• If a suggested reference is designated as improper by the providing user, then in some implementations the user can be given an opportunity to modify the reference to a form deemed acceptable to the user. In some examples, the user can input information replacing the suggested reference, modifying a portion of the suggested reference, or providing additional detail. Some implementations can display an entry field or other input area to allow the user to input a correct or more detailed description of the identified object.
  • In block 310, the system checks data in an advertiser database for matches to the identified, user-approved references. The advertiser database stores information indicating which products and services qualify for rewards to users if those products and services are depicted in user content. In some implementations, the advertiser database can store data for those advertisers that have agreed with the social networking service to pay rewards to users based on advertising effectiveness of references to those advertisers' products or services in the content of users of the social networking service. The advertisers can be, for example, entities such as persons, businesses, or other organizations. For example, the advertiser database can list the advertisers and brand names for the advertisers' products and services for which the advertisers will provide rewards to users of the social networking service.
  • In some examples, the system can check for matches of identified brand names. For example, if a particular identified reference is for a particular brand name of soda, the system can check the advertiser database for a listing of that same brand name. Some implementations can also check for matches to particular types of products or services offered by the advertisers, such as a canned soda drink rather than a bottled soda drink in the same example. In some examples, some advertisers or systems may require that an identified reference match both a particular product or service type and one or more particular brand names to qualify as a match. For example, an identified reference may be considered a match if it includes a brand name of a particular company as well as a particular type of product such as “car.” Other requirements can alternatively be provided for what constitutes a match.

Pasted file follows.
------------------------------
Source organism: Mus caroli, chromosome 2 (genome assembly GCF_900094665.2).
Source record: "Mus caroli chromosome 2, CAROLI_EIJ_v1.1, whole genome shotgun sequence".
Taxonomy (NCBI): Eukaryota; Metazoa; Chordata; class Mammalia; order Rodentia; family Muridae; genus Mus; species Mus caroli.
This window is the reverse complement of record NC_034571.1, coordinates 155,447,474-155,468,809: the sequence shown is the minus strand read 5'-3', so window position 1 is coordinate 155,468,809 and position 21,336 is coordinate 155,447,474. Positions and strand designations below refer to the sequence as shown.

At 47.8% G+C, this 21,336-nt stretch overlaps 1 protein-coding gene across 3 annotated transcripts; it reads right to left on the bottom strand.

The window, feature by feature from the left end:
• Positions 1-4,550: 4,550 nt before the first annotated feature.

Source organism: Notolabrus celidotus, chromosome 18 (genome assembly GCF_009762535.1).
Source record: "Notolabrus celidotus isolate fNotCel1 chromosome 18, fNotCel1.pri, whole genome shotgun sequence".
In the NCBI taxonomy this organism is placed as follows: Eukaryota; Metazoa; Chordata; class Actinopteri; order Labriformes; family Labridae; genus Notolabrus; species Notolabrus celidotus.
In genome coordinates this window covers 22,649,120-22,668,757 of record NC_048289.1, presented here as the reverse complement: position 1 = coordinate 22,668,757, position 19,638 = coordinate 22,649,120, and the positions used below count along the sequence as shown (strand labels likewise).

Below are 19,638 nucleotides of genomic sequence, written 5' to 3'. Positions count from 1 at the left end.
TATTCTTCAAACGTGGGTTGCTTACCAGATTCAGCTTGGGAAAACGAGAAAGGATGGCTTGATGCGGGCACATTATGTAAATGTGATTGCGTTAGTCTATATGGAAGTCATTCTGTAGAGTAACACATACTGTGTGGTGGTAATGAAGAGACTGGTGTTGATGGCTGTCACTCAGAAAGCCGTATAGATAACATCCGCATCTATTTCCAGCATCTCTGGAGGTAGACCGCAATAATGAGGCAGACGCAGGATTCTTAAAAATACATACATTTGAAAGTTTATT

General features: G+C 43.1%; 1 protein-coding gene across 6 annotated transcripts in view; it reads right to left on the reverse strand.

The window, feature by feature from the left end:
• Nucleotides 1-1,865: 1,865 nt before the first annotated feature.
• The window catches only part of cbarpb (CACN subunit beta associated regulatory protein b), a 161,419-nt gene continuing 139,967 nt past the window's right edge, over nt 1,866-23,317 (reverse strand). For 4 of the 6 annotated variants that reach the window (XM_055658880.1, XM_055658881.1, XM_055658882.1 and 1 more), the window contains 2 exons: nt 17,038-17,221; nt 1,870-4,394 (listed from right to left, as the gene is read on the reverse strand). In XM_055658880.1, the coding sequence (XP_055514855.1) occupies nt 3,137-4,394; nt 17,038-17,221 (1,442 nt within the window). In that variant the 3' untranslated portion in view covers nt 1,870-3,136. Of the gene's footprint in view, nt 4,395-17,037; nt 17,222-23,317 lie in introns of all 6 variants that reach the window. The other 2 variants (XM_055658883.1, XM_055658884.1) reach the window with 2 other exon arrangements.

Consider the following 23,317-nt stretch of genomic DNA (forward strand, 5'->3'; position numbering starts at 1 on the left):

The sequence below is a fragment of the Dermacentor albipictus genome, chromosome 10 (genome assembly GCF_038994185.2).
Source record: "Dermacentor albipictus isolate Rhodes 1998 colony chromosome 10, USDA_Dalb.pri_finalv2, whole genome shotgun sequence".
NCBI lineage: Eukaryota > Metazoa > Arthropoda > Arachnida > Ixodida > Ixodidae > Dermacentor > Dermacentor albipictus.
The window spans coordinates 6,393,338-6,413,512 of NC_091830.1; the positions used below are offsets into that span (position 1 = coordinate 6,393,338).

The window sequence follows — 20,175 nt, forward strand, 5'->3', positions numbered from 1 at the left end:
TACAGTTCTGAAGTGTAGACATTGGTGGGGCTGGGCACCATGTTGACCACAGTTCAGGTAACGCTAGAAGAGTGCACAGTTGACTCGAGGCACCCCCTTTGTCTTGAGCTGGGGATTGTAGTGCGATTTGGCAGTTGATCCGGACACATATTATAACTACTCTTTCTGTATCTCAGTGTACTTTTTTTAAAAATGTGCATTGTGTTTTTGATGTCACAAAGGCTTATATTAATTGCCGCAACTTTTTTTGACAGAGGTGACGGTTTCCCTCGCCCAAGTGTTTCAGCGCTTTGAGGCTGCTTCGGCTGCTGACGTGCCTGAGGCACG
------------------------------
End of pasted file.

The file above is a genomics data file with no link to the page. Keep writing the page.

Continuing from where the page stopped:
• In block 312, the process asks whether any of the references in the content match products, services, or brand names in the advertiser database. If there is no match, then in block 314 the process determines that none of the found references in the user content are to be a basis for payments of advertising rewards to the user, and the process is complete.
  • If one or more references did match listings in the advertiser database, then the system can evaluate and determine an advertising effectiveness of each of the matched references found in the content in the following blocks 316 and 318. In these blocks, an advertising effectiveness of a found reference can be evaluated and determined immediately based on different types of advertising characteristics, such as social connectedness of the content (block 316) and/or the presentation of the reference and content (block 318). In some implementations, such advertising effectiveness can be expressed as one or more ratings or scores relative to a predetermined scale.
  • In block 316, an advertising effectiveness can be determined based on the social connectedness of the content, indicating a social influence of the content. The social connectedness can establish an advertising effectiveness based on how likely the content is to be shared or distributed to other people, such as other users of the social networking system. For example, the system can evaluate social connectedness and determine a social connectedness rating by examining the number of users who will have access to the content. This can be determined in some implementations by examining the number of social user contacts or linked users of the providing user. For example, the user groups of the providing user can be examined to determine the number of users of the social networking service in those groups that will have access to the content, which may include groups such as friend groups, family groups, company or business groups, etc. If the providing user has not yet specified which groups or users have access to the content, then in some implementations block 316 can be delayed until after the user has done so, or a default user access level can be used.